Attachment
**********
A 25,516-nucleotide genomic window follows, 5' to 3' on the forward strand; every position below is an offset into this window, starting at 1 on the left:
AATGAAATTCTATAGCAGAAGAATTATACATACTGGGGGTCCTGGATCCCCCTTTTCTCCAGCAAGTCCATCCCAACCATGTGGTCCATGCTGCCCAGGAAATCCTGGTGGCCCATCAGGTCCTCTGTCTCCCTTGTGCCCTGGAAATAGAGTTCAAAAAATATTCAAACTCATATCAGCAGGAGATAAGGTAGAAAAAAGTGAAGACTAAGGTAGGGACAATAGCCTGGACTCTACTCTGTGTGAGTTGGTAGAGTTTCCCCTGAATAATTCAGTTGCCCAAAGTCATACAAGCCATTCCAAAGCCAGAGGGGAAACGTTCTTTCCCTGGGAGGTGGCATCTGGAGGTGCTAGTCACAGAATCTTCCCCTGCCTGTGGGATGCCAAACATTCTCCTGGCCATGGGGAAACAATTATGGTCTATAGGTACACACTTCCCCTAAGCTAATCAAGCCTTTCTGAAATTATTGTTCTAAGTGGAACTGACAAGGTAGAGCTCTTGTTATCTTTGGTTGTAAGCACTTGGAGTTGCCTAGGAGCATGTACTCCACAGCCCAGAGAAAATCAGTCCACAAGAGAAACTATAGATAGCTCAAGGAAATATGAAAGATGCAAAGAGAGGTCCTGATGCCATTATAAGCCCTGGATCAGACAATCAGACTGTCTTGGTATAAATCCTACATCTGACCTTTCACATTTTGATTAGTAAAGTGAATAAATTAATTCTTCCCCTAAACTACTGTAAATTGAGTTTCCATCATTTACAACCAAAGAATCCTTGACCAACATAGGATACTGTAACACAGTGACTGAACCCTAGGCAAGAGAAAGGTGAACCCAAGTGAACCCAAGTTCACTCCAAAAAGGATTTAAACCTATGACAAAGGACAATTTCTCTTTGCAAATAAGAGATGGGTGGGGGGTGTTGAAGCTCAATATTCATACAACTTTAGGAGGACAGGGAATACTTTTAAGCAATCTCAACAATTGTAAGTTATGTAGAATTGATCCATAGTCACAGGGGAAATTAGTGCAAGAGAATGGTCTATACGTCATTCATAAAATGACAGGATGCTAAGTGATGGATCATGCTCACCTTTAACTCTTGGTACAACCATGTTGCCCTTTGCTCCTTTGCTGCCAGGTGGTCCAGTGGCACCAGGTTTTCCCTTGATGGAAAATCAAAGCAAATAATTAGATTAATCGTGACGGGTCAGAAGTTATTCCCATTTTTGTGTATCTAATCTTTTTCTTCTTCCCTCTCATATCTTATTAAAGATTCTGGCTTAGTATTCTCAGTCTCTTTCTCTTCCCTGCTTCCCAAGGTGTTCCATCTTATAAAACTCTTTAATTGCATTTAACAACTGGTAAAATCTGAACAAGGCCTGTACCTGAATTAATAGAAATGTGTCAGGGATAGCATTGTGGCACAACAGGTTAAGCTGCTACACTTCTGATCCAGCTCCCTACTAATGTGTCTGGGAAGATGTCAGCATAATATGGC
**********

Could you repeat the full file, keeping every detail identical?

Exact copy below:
A 25,516-nucleotide genomic window follows, 5' to 3' on the forward strand; every position below is an offset into this window, starting at 1 on the left:
AATGAAATTCTATAGCAGAAGAATTATACATACTGGGGGTCCTGGATCCCCCTTTTCTCCAGCAAGTCCATCCCAACCATGTGGTCCATGCTGCCCAGGAAATCCTGGTGGCCCATCAGGTCCTCTGTCTCCCTTGTGCCCTGGAAATAGAGTTCAAAAAATATTCAAACTCATATCAGCAGGAGATAAGGTAGAAAAAAGTGAAGACTAAGGTAGGGACAATAGCCTGGACTCTACTCTGTGTGAGTTGGTAGAGTTTCCCCTGAATAATTCAGTTGCCCAAAGTCATACAAGCCATTCCAAAGCCAGAGGGGAAACGTTCTTTCCCTGGGAGGTGGCATCTGGAGGTGCTAGTCACAGAATCTTCCCCTGCCTGTGGGATGCCAAACATTCTCCTGGCCATGGGGAAACAATTATGGTCTATAGGTACACACTTCCCCTAAGCTAATCAAGCCTTTCTGAAATTATTGTTCTAAGTGGAACTGACAAGGTAGAGCTCTTGTTATCTTTGGTTGTAAGCACTTGGAGTTGCCTAGGAGCATGTACTCCACAGCCCAGAGAAAATCAGTCCACAAGAGAAACTATAGATAGCTCAAGGAAATATGAAAGATGCAAAGAGAGGTCCTGATGCCATTATAAGCCCTGGATCAGACAATCAGACTGTCTTGGTATAAATCCTACATCTGACCTTTCACATTTTGATTAGTAAAGTGAATAAATTAATTCTTCCCCTAAACTACTGTAAATTGAGTTTCCATCATTTACAACCAAAGAATCCTTGACCAACATAGGATACTGTAACACAGTGACTGAACCCTAGGCAAGAGAAAGGTGAACCCAAGTGAACCCAAGTTCACTCCAAAAAGGATTTAAACCTATGACAAAGGACAATTTCTCTTTGCAAATAAGAGATGGGTGGGGGGTGTTGAAGCTCAATATTCATACAACTTTAGGAGGACAGGGAATACTTTTAAGCAATCTCAACAATTGTAAGTTATGTAGAATTGATCCATAGTCACAGGGGAAATTAGTGCAAGAGAATGGTCTATACGTCATTCATAAAATGACAGGATGCTAAGTGATGGATCATGCTCACCTTTAACTCTTGGTACAACCATGTTGCCCTTTGCTCCTTTGCTGCCAGGTGGTCCAGTGGCACCAGGTTTTCCCTTGATGGAAAATCAAAGCAAATAATTAGATTAATCGTGACGGGTCAGAAGTTATTCCCATTTTTGTGTATCTAATCTTTTTCTTCTTCCCTCTCATATCTTATTAAAGATTCTGGCTTAGTATTCTCAGTCTCTTTCTCTTCCCTGCTTCCCAAGGTGTTCCATCTTATAAAACTCTTTAATTGCATTTAACAACTGGTAAAATCTGAACAAGGCCTGTACCTGAATTAATAGAAATGTGTCAGGGATAGCATTGTGGCACAACAGGTTAAGCTGCTACACTTCTGATCCAGCTCCCTACTAATGTGTCTGGGAAGATGTCAGCATAATATGGC